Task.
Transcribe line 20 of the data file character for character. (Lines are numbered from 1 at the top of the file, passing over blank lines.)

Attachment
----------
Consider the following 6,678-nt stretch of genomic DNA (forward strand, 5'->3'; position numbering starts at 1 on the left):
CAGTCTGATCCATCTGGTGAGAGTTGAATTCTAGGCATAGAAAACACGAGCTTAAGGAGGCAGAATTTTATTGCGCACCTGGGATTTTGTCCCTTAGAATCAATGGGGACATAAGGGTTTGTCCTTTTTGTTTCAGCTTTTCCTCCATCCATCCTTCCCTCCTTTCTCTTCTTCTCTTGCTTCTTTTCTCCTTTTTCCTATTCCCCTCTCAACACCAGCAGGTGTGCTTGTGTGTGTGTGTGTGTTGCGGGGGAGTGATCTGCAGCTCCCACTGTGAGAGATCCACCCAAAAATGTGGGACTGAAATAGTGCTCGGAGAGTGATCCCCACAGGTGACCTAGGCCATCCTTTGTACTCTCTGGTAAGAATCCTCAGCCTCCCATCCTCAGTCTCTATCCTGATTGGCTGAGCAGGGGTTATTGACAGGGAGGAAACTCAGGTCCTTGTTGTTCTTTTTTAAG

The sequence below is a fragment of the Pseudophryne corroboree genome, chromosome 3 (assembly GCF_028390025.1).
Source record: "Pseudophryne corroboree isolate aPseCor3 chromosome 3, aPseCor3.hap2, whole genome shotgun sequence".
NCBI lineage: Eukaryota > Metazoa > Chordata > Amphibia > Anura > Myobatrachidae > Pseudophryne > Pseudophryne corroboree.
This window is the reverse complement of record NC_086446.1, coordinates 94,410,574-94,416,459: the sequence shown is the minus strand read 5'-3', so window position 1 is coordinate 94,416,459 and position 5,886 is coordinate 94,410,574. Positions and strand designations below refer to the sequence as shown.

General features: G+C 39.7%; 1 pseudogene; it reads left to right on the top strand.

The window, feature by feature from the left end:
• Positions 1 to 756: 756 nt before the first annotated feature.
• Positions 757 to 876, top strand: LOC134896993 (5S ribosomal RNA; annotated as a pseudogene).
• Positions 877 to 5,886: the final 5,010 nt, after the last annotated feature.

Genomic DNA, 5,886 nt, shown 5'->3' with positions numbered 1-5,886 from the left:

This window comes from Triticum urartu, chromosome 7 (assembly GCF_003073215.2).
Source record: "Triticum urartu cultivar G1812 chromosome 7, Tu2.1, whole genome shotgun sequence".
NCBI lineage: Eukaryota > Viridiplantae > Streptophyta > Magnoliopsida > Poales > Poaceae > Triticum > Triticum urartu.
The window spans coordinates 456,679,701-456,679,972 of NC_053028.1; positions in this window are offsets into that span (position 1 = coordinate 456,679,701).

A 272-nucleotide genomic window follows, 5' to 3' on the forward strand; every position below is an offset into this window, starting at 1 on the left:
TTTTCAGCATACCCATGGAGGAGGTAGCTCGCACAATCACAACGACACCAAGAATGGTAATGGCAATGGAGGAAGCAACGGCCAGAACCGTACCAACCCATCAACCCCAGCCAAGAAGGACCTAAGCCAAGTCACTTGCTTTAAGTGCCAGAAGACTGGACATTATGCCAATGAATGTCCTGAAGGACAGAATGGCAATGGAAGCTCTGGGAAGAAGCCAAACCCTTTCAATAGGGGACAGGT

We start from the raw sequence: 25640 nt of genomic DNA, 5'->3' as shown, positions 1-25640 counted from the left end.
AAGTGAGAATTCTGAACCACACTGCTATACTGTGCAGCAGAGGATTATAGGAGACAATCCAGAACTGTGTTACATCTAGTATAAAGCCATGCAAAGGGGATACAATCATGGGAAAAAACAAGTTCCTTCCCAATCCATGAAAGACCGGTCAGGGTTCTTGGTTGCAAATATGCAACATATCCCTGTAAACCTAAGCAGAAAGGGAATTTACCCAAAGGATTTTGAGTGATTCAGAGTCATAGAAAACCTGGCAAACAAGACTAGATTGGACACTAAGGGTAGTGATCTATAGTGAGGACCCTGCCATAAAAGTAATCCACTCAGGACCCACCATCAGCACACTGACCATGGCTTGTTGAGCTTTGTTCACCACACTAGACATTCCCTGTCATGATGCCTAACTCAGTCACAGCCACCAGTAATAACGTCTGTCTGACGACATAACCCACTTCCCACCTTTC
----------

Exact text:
AAGTGAGAATTCTGAACCACACTGCTATACTGTGCAGCAGAGGATTATAGGAGACAATCCAGAACTGTGTTACATCTAGTATAAAGCCATGCAAAGGGGATACAATCATGGGAAAAAACAAGTTCCTTCCCAATCCATGAAAGACCGGTCAGGGTTCTTGGTTGCAAATATGCAACATATCCCTGTAAACCTAAGCAGAAAGGGAATTTACCCAAAGGATTTTGAGTGATTCAGAGTCATAGAAAACCTGGCAAACAAGACTAGATTGGACACTAAGGGTAGTGATCTATAGTGAGGACCCTGCCATAAAAGTAATCCACTCAGGACCCACCATCAGCACACTGACCATGGCTTGTTGAGCTTTGTTCACCACACTAGACATTCCCTGTCATGATGCCTAACTCAGTCACAGCCACCAGTAATAACGTCTGTCTGACGACATAACCCACTTCCCACCTTTC